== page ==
Edward laughed again. "I don't know what to do for his personality, but I think Richard will make a great -- "

"Edward!" Jenkins barked. He was losing it, and it wasn't coming back today.

"What, Dad?" the boy replied sadistically. "Isn't it what you have always wanted?"

Jenkins bit harshly on his lower lip. Not today. No therapy would work today. Perhaps he could deal with it tomorrow but not today.

Before his son could put in another word, he stormed out of the room leaving his son and his organ to whatever mischief decided.


Jenkins surfaced from his sleep prematurely with a mood as foul as his breath. His alarm clock burned a green "2:04" on its face, informing him he was awake four hours earlier than usual. He grumbled and shut his eyes, but the din that had stirred him earlier barred him from returning to sleep.

Exhausted but resigned, he focused on the noise. It emanated from the hallway…more precisely from his son's room. It sounded painfully familiar, almost overly common. He strained harder. The noise was steady and high-pitched, almost like squeaking…like the springs of a bed. Jenkins cursed.

Suddenly roused, he thrust himself from his bed and tossed on his robe. He moved rapidly to his son's room but stepped lightly. He halted outside the closed door and gingerly placed an ear on its surface. It was undeniable; he was right.

Jenkins gripped the door handle, flung the door open, and flipped on the light. Unlike the time before, he did not react with surprise. Edward, conversely, responded to his father's presence spastically. Seeing that the nude woman was still on top of him, he threw her off viciously and covered himself with his blankets. Propped on her elbows, the woman remained where she had fallen on the floor, oblivious and exposed. Unknowing of the situation, she glanced wonderingly from Edward to Jenkins. With a growl of disgust, Jenkins realized she looked unnaturally similar to a model in one of his personals.

"I-I-It's mine!" Edward cried indignantly, and then, changing his mind, "It's from your magazine!"

Jenkins gnashed his teeth and crushed the insides of his robe's pockets together. He yearned to roar until his throat was torn, but two niggling voices held him. One was his therapist's. The other was logic: He had given his teenage son a transformable pet with free rein to change it. It was only natural he made it his sex pet.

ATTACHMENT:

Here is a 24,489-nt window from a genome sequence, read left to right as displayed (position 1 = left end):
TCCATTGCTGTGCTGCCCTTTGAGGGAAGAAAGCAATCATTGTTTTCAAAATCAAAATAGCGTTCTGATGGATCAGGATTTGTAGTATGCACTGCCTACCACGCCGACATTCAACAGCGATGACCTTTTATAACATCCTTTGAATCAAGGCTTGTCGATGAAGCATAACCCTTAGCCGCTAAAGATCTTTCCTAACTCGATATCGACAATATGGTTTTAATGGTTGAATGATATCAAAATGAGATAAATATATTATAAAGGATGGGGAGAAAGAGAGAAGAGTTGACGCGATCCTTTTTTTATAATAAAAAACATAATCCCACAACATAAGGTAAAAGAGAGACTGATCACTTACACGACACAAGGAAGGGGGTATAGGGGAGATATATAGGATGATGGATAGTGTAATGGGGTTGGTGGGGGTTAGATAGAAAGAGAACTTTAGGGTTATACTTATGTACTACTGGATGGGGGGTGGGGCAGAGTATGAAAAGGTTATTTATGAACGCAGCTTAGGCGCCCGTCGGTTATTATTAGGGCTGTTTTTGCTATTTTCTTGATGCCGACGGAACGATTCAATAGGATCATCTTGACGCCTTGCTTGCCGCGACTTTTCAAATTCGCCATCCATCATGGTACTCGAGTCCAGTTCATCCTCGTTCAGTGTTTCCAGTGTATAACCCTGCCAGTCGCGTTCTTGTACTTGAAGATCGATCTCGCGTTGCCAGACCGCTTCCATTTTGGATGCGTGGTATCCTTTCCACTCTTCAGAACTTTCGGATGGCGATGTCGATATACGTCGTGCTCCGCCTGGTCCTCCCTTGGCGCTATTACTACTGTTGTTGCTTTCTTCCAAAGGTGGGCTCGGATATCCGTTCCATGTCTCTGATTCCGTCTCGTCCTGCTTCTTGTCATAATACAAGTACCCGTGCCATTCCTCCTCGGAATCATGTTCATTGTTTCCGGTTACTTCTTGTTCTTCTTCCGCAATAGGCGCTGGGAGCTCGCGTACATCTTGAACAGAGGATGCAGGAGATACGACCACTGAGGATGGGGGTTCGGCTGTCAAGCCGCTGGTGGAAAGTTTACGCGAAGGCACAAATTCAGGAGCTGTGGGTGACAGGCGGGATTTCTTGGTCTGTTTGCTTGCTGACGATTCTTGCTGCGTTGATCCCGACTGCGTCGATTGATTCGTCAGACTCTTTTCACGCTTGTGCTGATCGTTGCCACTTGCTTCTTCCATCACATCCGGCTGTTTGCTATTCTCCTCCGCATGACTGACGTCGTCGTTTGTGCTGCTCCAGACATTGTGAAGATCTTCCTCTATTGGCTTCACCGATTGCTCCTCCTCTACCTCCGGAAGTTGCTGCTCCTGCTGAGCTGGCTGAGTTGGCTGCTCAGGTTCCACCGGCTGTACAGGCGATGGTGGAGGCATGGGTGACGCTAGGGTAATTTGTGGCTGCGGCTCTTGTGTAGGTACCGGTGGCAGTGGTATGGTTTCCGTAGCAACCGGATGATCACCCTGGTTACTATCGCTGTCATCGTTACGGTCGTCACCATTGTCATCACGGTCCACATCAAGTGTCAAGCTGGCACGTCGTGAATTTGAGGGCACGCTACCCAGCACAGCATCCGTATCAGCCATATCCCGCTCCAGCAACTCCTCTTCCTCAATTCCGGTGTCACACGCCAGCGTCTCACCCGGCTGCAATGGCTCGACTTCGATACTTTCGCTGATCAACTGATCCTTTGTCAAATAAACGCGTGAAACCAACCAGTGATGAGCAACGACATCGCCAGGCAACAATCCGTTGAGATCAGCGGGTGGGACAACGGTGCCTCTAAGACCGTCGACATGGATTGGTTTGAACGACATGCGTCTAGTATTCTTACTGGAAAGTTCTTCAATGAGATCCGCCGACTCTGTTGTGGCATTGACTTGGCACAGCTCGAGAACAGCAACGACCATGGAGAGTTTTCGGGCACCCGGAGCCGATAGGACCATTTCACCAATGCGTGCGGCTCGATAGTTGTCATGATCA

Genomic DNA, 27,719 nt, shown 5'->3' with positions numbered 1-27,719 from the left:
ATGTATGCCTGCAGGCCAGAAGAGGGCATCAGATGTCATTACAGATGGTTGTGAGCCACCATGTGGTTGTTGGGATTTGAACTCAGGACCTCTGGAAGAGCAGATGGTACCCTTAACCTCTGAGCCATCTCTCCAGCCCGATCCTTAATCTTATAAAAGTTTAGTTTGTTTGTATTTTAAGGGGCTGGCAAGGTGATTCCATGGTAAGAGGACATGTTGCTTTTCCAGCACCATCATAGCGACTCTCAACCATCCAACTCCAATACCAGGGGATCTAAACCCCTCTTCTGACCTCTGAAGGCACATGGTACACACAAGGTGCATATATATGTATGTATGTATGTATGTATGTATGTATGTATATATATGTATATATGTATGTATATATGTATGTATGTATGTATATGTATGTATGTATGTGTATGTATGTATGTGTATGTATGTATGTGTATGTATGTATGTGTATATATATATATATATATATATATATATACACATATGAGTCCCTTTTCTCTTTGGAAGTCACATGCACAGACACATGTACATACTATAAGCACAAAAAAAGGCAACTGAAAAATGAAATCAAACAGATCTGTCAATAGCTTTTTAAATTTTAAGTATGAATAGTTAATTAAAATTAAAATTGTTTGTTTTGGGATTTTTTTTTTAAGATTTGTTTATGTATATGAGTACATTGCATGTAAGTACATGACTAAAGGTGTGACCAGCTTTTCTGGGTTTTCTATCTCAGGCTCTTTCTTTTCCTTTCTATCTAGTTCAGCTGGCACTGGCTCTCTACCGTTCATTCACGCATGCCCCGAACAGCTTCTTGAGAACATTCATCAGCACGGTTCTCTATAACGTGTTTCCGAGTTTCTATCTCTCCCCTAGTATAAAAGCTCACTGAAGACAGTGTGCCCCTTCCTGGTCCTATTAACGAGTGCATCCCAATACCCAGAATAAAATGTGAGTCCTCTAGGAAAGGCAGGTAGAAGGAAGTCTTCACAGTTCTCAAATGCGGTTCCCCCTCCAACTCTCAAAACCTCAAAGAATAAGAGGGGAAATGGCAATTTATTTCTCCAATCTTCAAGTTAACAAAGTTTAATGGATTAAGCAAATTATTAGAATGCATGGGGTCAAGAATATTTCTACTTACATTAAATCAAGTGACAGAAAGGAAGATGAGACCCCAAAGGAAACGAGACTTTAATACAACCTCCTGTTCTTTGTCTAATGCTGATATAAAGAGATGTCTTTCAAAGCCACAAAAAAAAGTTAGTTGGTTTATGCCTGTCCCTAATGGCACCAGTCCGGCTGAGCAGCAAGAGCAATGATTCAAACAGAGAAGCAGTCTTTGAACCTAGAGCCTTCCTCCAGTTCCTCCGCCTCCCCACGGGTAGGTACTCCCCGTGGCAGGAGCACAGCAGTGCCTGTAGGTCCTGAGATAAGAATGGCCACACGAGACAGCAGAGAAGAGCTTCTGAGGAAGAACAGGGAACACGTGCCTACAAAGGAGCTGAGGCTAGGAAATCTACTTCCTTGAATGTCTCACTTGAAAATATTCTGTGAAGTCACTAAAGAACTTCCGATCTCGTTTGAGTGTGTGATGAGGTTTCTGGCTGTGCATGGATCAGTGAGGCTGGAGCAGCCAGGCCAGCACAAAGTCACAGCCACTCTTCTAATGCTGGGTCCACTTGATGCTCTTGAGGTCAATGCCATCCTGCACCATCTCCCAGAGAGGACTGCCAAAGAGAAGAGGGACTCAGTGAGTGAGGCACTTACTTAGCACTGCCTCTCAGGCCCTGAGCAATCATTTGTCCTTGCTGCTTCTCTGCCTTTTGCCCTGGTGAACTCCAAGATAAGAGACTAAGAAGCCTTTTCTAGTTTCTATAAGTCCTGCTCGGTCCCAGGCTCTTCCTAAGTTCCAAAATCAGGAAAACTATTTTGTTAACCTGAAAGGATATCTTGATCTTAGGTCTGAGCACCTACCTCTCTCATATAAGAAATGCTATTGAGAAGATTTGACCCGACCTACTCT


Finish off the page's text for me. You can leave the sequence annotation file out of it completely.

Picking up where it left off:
The thoughts didn't help, only serving to cage his verbal anger. He could only breathe heavily, growing more imposing with each inhalation. Edward watched breathlessly, frightened yet prepared to fight. The woman continued to moderate stupidly.

The tension broke as Jenkins exhaled all that had collected in him. He could not do it tonight; he could not face it or deal with it.

"I'm not doing your laundry anymore," was his only attempt at parenting before he left the room.


A scream shot Jenkins out of bed. As he stumbled at the edge of his mattress, the scream came again, more urgent than before. Instinct moved Jenkins before comprehension did, propelling him toward the source of the noise. He glanced in his son's room as he passed and increased his pace when he saw it empty.

The next cry was muffled but nearer. He tumbled down the stairs and nearly threw the basement's door from its hinges as he slammed it open. He recoiled in horror.

A gray creature writhed on the floor. It had a womanly figure but bore none of the features. No eyes, no ears, no nose, no hair. It had no visible mouth either, but a thin sheath of skin in the mouth's place stretched tightly as the creature released another muted shriek.

The screams were driven by pain; the pain was self-induced. The thing's arms bent inward at the elbow, and fused at the ends of the arms were scythe-like prongs that impaled the creature's stomach. As it seized on the ground, it wrenched the prongs back and forth through its body in a desperate attempt to free them, but its elbows would lock before the scythes could be released. It did not bleed nor did it saw itself open; it only screamed and writhed.

Edward stood a safe distance from the creature, the handheld in his grasp. When he and Jenkins met each other's eyes, the look the son gave his father was cold, prepared for his father's rage.

"Sorry about the noise," the boy mumbled, scowling. "I forgot it still had a mouth."

"What? What are you doing? What the hell is this?" roared Jenkins, clenching the door frame for support. "Is this how you treat a pet? You torture it?"

"It deserves it!" Edward roared back. "It almost bit off my…it nearly cut…it…" He blushed and scribbled something on the handheld in the absence of a reply. The creature's screams rose an octave.

Jenkins was across the room before Edward could retreat. He snatched his son's hand and ripped the handheld from it. While his grip tightened on the boy's hand, Jenkins pounded a few buttons on the controller. The screams stopped abruptly and in their source's place lay a gray cube.

Jenkins' heavy breathing -- rasping with mucous and spit -- filled the silence. The anger each exhalation carried did nothing to satiate Jenkins' temper. His temples beat painfully, only escalating the vehemence of his rage. He closed his hand on his son's hand harder. He heard a faint gasp.

Finally, Jenkins twisted his head to look at his son. Unable to express his fury, he instead inquired through grated teeth, "Do I need to take you to the hospital for your injury?"